Bust of Claude Louis Marie Henri Navier at the √Čcole Nationale des Ponts et Chauss√©es
August 1836 (aged 51)
|Institutions||√Čcole Nationale des Ponts et
French Academy of Science
|Alma mater||√Čcole Nationale des Ponts et Chauss√©es|
|Doctoral advisor||Joseph Fourier|
|Known for||Navier-Stokes equations|
Claude-Louis Navier (10 February 1785 in Dijon ‚Äď 21 August 1836 in Paris) born Claude Louis Marie Henri Navier (French pronunciation: [klod lwi ma Āi …ĎŐÉ Āi naňąvje]), was a French engineer and physicist who specialized in mechanics.
After the death of his father in 1793, Navier's mother left his education in the hands of his uncle Emiland Gauthey, an engineer with the Corps of Bridges and Roads (Corps des Ponts et Chauss√©es). In 1802, Navier enrolled at the √Čcole polytechnique, and in 1804 continued his studies at the √Čcole Nationale des Ponts et Chauss√©es, from which he graduated in 1806. He eventually succeeded his uncle as Inspecteur general at the Corps des Ponts et Chauss√©es.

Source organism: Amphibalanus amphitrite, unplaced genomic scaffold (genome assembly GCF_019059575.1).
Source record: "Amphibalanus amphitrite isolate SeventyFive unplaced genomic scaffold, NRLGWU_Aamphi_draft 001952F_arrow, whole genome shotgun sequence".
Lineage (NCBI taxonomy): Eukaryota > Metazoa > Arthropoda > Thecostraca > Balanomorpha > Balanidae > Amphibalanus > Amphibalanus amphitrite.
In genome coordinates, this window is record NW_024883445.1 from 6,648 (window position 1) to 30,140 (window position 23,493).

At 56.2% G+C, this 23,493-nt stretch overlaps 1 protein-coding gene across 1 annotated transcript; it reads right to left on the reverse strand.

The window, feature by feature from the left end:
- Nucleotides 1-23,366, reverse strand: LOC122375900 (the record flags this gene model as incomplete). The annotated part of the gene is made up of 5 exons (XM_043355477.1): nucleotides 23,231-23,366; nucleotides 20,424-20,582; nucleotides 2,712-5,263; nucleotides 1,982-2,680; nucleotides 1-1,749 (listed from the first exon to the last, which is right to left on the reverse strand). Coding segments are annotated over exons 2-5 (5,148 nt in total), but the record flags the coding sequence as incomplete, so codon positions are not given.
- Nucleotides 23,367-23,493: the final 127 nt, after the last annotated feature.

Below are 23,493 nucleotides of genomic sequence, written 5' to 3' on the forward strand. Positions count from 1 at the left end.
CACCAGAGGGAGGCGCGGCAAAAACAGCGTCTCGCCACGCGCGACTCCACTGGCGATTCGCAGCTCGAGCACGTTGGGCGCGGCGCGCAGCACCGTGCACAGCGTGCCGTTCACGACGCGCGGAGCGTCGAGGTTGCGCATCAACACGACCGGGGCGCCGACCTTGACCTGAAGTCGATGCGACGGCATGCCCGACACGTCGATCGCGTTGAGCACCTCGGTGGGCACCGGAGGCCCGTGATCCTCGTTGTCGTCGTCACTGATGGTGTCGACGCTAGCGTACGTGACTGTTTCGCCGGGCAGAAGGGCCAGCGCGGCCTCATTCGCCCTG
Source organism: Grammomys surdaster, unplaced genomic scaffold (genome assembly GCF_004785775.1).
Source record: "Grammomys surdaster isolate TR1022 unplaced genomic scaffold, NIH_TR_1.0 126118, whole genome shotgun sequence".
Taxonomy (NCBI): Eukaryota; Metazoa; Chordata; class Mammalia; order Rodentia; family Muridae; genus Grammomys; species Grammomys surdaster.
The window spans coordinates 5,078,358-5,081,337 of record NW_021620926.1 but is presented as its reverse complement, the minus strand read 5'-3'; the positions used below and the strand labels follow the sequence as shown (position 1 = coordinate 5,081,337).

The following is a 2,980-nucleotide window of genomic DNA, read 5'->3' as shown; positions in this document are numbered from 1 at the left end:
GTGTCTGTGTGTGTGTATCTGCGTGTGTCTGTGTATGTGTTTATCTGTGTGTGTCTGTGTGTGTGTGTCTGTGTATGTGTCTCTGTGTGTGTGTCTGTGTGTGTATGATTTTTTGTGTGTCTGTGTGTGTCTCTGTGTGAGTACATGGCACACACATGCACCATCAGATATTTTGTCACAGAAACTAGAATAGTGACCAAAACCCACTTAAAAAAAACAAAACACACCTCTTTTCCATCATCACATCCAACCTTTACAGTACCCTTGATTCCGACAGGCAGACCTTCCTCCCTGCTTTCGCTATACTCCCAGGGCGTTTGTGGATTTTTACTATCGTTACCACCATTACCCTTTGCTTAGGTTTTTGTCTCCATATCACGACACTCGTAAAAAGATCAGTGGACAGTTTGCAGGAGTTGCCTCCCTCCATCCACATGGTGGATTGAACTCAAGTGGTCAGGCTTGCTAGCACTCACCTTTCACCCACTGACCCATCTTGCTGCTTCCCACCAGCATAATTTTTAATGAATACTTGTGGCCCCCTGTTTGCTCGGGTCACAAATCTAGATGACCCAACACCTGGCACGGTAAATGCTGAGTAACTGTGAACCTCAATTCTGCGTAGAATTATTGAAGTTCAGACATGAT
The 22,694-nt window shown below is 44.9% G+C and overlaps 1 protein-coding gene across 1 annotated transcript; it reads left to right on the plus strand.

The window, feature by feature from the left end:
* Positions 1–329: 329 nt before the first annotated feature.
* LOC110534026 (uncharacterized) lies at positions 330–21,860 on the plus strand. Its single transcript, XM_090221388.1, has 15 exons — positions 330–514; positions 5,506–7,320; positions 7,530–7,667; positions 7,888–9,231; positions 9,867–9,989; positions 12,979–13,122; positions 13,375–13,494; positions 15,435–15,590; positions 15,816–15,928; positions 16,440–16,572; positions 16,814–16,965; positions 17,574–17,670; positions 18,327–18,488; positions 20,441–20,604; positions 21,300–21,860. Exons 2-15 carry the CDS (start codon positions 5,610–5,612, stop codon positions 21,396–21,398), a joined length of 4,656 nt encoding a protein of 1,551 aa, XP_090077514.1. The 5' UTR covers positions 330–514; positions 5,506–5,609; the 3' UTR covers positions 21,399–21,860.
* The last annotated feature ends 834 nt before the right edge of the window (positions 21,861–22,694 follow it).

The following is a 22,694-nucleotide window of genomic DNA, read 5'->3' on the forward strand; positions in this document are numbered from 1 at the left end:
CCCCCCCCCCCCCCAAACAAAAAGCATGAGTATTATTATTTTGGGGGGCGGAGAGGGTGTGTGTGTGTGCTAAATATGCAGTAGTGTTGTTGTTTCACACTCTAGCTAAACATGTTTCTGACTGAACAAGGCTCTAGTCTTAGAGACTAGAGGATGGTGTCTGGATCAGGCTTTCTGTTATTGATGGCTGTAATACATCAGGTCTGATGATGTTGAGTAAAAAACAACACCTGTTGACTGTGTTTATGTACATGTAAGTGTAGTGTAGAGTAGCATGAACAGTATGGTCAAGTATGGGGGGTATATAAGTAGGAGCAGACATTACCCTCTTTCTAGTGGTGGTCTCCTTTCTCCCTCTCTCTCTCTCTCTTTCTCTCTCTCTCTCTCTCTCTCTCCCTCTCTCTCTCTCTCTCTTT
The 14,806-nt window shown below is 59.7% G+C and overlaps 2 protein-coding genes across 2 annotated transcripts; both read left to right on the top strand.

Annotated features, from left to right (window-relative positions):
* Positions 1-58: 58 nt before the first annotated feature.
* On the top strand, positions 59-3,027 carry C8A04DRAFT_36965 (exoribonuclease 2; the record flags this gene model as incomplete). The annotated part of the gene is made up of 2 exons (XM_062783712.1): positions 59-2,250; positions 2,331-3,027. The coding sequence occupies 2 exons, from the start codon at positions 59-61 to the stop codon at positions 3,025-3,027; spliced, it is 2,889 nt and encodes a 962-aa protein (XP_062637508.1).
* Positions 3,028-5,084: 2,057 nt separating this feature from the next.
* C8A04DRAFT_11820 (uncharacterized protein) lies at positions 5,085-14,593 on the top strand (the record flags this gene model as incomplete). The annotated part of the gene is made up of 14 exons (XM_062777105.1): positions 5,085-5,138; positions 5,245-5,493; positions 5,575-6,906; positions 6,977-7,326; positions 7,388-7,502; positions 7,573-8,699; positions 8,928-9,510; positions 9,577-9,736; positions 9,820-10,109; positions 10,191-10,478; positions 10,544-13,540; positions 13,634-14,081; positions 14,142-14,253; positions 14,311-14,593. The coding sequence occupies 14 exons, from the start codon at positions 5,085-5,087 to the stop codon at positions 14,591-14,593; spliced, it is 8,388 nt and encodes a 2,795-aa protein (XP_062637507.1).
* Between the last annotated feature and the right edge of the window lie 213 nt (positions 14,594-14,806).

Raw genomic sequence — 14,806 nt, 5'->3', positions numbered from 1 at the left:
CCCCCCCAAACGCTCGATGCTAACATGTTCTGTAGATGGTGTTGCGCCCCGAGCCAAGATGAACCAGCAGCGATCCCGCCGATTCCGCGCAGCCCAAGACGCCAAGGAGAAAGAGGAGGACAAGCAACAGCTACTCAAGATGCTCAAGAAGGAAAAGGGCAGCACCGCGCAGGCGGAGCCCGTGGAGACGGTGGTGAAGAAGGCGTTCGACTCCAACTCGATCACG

In 1824, Navier was admitted into the French Academy of Science. In 1830, he took up a professorship at the √Čcole Nationale des Ponts et Chauss√©es, and in the following year succeeded exiled Augustin Louis Cauchy as professor of calculus and mechanics at the √Čcole polytechnique.
Navier formulated the general theory of elasticity in a mathematically usable form (1821), making it available to the field of construction with sufficient accuracy for the first time. In 1819 he succeeded in determining the zero line of mechanical stress, finally correcting Galileo Galilei's incorrect results, and in 1826 he established the elastic modulus as a property of materials independent of the second moment of area. Navier is therefore often considered to be the founder of modern structural analysis.